As for why high school players have a higher rate of catastrophic injury, the researchers suggested younger brains may be more susceptible to injury. Further, there are not as many team physicians on the high school level as the college level, which means it could be that high school athletes are not being properly evaluated or receiving the proper medical attention following an injury, Boden said.

It’s worth noting also that hemorrhage strokes, which occur when a blood vessel on the brain’s surface ruptures and fills the space between the brain and skull with blood, can also be caused by a head injury.

What Happens to Your Brain After a Head Injury?

In the event of a closed head injury, your brain collides with your skull, bruising brain tissue and tearing blood vessels. The rapid movement of your head may also stretch or injure your neuronal axons, which are nerve cells that link parts of your brain together, and link parts of your brain to other parts of your body. Such an injury tends to impact a wide range of functioning.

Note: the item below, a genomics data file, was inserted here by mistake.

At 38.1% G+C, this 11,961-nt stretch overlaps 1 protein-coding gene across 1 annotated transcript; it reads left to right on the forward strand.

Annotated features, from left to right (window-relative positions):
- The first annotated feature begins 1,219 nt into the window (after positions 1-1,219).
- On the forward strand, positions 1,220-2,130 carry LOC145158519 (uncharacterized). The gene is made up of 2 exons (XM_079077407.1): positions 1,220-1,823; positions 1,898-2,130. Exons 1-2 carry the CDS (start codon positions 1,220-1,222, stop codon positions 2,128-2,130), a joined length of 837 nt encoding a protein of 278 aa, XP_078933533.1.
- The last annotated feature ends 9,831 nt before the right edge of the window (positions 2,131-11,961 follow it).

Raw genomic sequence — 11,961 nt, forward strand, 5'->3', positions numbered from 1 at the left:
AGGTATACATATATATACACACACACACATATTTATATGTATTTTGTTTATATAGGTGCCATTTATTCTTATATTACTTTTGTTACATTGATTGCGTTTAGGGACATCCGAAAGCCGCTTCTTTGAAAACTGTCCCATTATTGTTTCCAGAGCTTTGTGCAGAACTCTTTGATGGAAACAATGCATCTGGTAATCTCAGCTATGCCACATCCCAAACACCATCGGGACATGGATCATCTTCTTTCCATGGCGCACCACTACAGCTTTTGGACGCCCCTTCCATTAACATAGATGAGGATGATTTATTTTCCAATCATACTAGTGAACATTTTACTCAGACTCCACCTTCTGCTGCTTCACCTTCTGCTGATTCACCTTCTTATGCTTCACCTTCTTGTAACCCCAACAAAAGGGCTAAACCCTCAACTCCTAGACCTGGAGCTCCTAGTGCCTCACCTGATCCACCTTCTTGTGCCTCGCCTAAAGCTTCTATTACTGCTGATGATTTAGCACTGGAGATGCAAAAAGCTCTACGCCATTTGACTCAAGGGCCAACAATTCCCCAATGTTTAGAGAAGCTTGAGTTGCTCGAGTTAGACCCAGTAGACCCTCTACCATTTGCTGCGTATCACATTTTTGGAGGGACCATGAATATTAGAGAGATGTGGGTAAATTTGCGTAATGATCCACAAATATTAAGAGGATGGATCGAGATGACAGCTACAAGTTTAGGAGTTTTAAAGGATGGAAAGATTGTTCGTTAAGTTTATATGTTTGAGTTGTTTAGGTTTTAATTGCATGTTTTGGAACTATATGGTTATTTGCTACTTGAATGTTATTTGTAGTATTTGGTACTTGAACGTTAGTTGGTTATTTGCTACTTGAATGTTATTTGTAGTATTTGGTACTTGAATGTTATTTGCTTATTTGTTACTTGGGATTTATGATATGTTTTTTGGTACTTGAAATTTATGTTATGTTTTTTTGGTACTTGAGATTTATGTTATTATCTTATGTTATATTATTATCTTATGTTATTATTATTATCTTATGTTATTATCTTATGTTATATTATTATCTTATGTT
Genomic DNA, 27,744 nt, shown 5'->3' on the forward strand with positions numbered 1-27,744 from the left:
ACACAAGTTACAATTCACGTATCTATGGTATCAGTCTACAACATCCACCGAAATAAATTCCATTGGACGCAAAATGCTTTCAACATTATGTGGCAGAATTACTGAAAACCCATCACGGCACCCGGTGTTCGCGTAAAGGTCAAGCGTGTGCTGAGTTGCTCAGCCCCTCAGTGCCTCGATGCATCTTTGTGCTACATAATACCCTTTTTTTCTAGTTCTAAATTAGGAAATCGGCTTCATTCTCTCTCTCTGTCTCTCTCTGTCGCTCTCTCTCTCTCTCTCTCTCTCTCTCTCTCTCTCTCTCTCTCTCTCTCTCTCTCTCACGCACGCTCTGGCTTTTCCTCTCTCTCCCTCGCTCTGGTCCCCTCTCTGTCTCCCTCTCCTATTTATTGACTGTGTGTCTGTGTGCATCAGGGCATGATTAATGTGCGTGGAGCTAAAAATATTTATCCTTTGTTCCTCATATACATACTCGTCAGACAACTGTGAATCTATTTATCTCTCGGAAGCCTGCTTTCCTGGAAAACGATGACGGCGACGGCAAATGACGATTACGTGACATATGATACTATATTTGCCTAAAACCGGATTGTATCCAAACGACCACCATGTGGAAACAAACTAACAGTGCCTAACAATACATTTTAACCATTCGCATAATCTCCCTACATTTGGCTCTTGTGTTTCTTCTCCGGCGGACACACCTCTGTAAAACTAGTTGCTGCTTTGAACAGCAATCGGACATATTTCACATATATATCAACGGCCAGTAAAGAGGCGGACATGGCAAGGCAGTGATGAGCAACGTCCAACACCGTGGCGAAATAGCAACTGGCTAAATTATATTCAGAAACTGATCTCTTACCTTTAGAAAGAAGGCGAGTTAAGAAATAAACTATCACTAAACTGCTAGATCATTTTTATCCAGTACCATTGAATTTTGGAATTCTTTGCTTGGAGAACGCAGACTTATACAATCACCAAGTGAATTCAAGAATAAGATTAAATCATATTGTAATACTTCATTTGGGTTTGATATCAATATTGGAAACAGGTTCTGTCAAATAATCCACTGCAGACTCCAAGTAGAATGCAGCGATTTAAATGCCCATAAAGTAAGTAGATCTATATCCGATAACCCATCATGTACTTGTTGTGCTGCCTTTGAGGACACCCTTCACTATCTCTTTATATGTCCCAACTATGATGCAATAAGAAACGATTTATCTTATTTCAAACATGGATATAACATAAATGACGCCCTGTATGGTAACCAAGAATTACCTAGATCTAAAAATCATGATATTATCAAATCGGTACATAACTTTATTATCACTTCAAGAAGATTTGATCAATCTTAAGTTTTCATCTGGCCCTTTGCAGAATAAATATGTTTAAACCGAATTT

Brain injuries, whether mild or severe, all have the potential to impact the following:

  • Cognitive skills (concentration, learning to skills, attention span)

  • Speech and language skills

  • Personality (lethargy, aggression, mood swings, dependent behaviors)

  • Senses (vision, hearing, smell, taste, touch)

For those who experienced a head injury long ago, researchers are realizing that the blow may long be forgotten, but the impacts could linger on.

For some, the head injury leads to irritability or depression, which turns into substance abuse. Others have a hard time juggling tasks throughout the day, and become disorganized, easily distracted or unable to hold a job.

In fact, according to the Brain Injury Association of America (BIAA), one study found that 40 percent of people hospitalized with a traumatic brain injury had at least one problem that still lingered one year later. Most frequently, this was:

  • Improving memory and problem solving

  • Managing stress and emotional upset

  • Controlling their temper

  • Improving their job skills

What to Watch Out for if Your Child Has a Head Injury

If your child has a head injury while playing football or due to another circumstance, you should see your doctor immediately. Even if it appears mild, the full extent of a head injury may not develop for days, so you should continue to watch closely for symptoms.